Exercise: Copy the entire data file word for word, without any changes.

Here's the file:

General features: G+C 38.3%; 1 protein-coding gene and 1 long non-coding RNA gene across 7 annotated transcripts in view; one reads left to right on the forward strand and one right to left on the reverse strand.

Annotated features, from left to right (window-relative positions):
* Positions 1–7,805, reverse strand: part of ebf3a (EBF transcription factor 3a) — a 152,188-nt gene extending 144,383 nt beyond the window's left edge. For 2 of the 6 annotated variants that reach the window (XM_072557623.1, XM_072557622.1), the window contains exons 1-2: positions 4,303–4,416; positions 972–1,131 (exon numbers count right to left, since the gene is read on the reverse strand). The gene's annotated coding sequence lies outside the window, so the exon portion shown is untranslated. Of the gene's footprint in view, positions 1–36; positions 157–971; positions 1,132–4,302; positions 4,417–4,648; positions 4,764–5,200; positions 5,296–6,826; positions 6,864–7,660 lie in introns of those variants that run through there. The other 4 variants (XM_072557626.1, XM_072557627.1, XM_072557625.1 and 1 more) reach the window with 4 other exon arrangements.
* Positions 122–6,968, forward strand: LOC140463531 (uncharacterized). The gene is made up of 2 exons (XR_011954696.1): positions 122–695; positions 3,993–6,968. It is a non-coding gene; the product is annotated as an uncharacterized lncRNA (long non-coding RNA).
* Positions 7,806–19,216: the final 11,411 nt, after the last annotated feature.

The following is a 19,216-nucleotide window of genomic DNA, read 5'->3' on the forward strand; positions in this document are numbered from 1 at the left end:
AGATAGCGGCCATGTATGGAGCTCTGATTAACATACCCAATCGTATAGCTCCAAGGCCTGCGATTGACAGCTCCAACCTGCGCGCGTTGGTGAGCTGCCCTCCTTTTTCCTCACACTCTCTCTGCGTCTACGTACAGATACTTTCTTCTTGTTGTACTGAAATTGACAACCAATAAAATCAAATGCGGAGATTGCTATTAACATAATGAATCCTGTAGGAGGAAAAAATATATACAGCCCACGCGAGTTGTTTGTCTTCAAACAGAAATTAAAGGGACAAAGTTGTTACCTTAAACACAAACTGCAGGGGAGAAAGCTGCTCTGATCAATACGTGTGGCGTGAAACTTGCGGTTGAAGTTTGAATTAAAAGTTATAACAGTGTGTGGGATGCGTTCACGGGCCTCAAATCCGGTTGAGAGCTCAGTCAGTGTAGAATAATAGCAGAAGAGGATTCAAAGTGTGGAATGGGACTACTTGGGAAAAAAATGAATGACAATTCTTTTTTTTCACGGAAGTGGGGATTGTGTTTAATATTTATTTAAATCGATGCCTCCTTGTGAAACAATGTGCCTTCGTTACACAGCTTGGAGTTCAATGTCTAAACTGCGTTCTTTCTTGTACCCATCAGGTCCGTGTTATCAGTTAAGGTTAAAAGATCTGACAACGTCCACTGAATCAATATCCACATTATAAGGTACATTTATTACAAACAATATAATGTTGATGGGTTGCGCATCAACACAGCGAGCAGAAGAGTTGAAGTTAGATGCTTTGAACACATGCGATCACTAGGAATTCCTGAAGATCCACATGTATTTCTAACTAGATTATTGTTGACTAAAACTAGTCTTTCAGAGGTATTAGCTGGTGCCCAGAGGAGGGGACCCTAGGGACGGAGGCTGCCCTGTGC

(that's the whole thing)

General features: G+C 38.3%; 1 protein-coding gene and 1 long non-coding RNA gene across 7 annotated transcripts in view; one reads left to right on the forward strand and one right to left on the reverse strand.

Annotated features, from left to right (window-relative positions):
* Positions 1–7,805, reverse strand: part of ebf3a (EBF transcription factor 3a) — a 152,188-nt gene extending 144,383 nt beyond the window's left edge. For 2 of the 6 annotated variants that reach the window (XM_072557623.1, XM_072557622.1), the window contains exons 1-2: positions 4,303–4,416; positions 972–1,131 (exon numbers count right to left, since the gene is read on the reverse strand). The gene's annotated coding sequence lies outside the window, so the exon portion shown is untranslated. Of the gene's footprint in view, positions 1–36; positions 157–971; positions 1,132–4,302; positions 4,417–4,648; positions 4,764–5,200; positions 5,296–6,826; positions 6,864–7,660 lie in introns of those variants that run through there. The other 4 variants (XM_072557626.1, XM_072557627.1, XM_072557625.1 and 1 more) reach the window with 4 other exon arrangements.
* Positions 122–6,968, forward strand: LOC140463531 (uncharacterized). The gene is made up of 2 exons (XR_011954696.1): positions 122–695; positions 3,993–6,968. It is a non-coding gene; the product is annotated as an uncharacterized lncRNA (long non-coding RNA).
* Positions 7,806–19,216: the final 11,411 nt, after the last annotated feature.

The following is a 19,216-nucleotide window of genomic DNA, read 5'->3' on the forward strand; positions in this document are numbered from 1 at the left end:
AGATAGCGGCCATGTATGGAGCTCTGATTAACATACCCAATCGTATAGCTCCAAGGCCTGCGATTGACAGCTCCAACCTGCGCGCGTTGGTGAGCTGCCCTCCTTTTTCCTCACACTCTCTCTGCGTCTACGTACAGATACTTTCTTCTTGTTGTACTGAAATTGACAACCAATAAAATCAAATGCGGAGATTGCTATTAACATAATGAATCCTGTAGGAGGAAAAAATATATACAGCCCACGCGAGTTGTTTGTCTTCAAACAGAAATTAAAGGGACAAAGTTGTTACCTTAAACACAAACTGCAGGGGAGAAAGCTGCTCTGATCAATACGTGTGGCGTGAAACTTGCGGTTGAAGTTTGAATTAAAAGTTATAACAGTGTGTGGGATGCGTTCACGGGCCTCAAATCCGGTTGAGAGCTCAGTCAGTGTAGAATAATAGCAGAAGAGGATTCAAAGTGTGGAATGGGACTACTTGGGAAAAAAATGAATGACAATTCTTTTTTTTCACGGAAGTGGGGATTGTGTTTAATATTTATTTAAATCGATGCCTCCTTGTGAAACAATGTGCCTTCGTTACACAGCTTGGAGTTCAATGTCTAAACTGCGTTCTTTCTTGTACCCATCAGGTCCGTGTTATCAGTTAAGGTTAAAAGATCTGACAACGTCCACTGAATCAATATCCACATTATAAGGTACATTTATTACAAACAATATAATGTTGATGGGTTGCGCATCAACACAGCGAGCAGAAGAGTTGAAGTTAGATGCTTTGAACACATGCGATCACTAGGAATTCCTGAAGATCCACATGTATTTCTAACTAGATTATTGTTGACTAAAACTAGTCTTTCAGAGGTATTAGCTGGTGCCCAGAGGAGGGGACCCTAGGGACGGAGGCTGCCCTGTGC